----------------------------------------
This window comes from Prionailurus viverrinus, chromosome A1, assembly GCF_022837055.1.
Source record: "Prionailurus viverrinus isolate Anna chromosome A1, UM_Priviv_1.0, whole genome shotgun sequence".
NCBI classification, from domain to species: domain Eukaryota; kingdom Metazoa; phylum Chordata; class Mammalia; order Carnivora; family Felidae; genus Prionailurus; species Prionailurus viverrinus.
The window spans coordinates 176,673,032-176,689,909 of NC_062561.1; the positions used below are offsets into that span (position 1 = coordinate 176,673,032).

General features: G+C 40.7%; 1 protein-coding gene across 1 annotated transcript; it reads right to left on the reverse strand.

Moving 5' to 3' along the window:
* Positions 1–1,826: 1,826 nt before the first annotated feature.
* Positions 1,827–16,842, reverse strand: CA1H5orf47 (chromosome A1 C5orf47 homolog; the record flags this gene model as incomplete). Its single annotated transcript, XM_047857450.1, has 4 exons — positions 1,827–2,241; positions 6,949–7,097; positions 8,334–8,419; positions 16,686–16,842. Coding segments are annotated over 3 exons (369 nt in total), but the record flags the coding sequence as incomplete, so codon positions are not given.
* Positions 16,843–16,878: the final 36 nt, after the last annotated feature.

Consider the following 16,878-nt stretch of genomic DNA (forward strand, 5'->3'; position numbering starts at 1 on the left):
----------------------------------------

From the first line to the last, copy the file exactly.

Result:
This window comes from Prionailurus viverrinus, chromosome A1, assembly GCF_022837055.1.
Source record: "Prionailurus viverrinus isolate Anna chromosome A1, UM_Priviv_1.0, whole genome shotgun sequence".
NCBI classification, from domain to species: domain Eukaryota; kingdom Metazoa; phylum Chordata; class Mammalia; order Carnivora; family Felidae; genus Prionailurus; species Prionailurus viverrinus.
The window spans coordinates 176,673,032-176,689,909 of NC_062561.1; the positions used below are offsets into that span (position 1 = coordinate 176,673,032).

General features: G+C 40.7%; 1 protein-coding gene across 1 annotated transcript; it reads right to left on the reverse strand.

Moving 5' to 3' along the window:
* Positions 1–1,826: 1,826 nt before the first annotated feature.
* Positions 1,827–16,842, reverse strand: CA1H5orf47 (chromosome A1 C5orf47 homolog; the record flags this gene model as incomplete). Its single annotated transcript, XM_047857450.1, has 4 exons — positions 1,827–2,241; positions 6,949–7,097; positions 8,334–8,419; positions 16,686–16,842. Coding segments are annotated over 3 exons (369 nt in total), but the record flags the coding sequence as incomplete, so codon positions are not given.
* Positions 16,843–16,878: the final 36 nt, after the last annotated feature.

Consider the following 16,878-nt stretch of genomic DNA (forward strand, 5'->3'; position numbering starts at 1 on the left):